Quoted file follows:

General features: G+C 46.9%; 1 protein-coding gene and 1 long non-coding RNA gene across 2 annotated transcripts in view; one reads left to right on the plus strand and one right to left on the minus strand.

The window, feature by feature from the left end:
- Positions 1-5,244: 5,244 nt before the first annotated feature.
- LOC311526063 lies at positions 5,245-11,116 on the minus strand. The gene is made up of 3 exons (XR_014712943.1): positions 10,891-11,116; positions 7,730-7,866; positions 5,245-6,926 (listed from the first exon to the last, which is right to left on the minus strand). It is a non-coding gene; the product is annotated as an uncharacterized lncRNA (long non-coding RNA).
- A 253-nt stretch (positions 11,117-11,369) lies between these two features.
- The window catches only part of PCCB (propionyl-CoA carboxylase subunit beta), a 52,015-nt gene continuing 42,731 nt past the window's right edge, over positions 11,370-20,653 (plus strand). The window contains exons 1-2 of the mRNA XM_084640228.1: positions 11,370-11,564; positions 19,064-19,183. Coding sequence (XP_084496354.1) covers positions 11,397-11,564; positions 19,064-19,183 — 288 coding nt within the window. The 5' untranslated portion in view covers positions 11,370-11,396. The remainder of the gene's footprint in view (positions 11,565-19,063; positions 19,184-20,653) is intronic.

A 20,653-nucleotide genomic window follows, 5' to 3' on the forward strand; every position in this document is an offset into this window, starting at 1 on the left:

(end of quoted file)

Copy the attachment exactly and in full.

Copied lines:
General features: G+C 46.9%; 1 protein-coding gene and 1 long non-coding RNA gene across 2 annotated transcripts in view; one reads left to right on the plus strand and one right to left on the minus strand.

The window, feature by feature from the left end:
- Positions 1-5,244: 5,244 nt before the first annotated feature.
- LOC311526063 lies at positions 5,245-11,116 on the minus strand. The gene is made up of 3 exons (XR_014712943.1): positions 10,891-11,116; positions 7,730-7,866; positions 5,245-6,926 (listed from the first exon to the last, which is right to left on the minus strand). It is a non-coding gene; the product is annotated as an uncharacterized lncRNA (long non-coding RNA).
- A 253-nt stretch (positions 11,117-11,369) lies between these two features.
- The window catches only part of PCCB (propionyl-CoA carboxylase subunit beta), a 52,015-nt gene continuing 42,731 nt past the window's right edge, over positions 11,370-20,653 (plus strand). The window contains exons 1-2 of the mRNA XM_084640228.1: positions 11,370-11,564; positions 19,064-19,183. Coding sequence (XP_084496354.1) covers positions 11,397-11,564; positions 19,064-19,183 — 288 coding nt within the window. The 5' untranslated portion in view covers positions 11,370-11,396. The remainder of the gene's footprint in view (positions 11,565-19,063; positions 19,184-20,653) is intronic.

A 20,653-nucleotide genomic window follows, 5' to 3' on the forward strand; every position in this document is an offset into this window, starting at 1 on the left: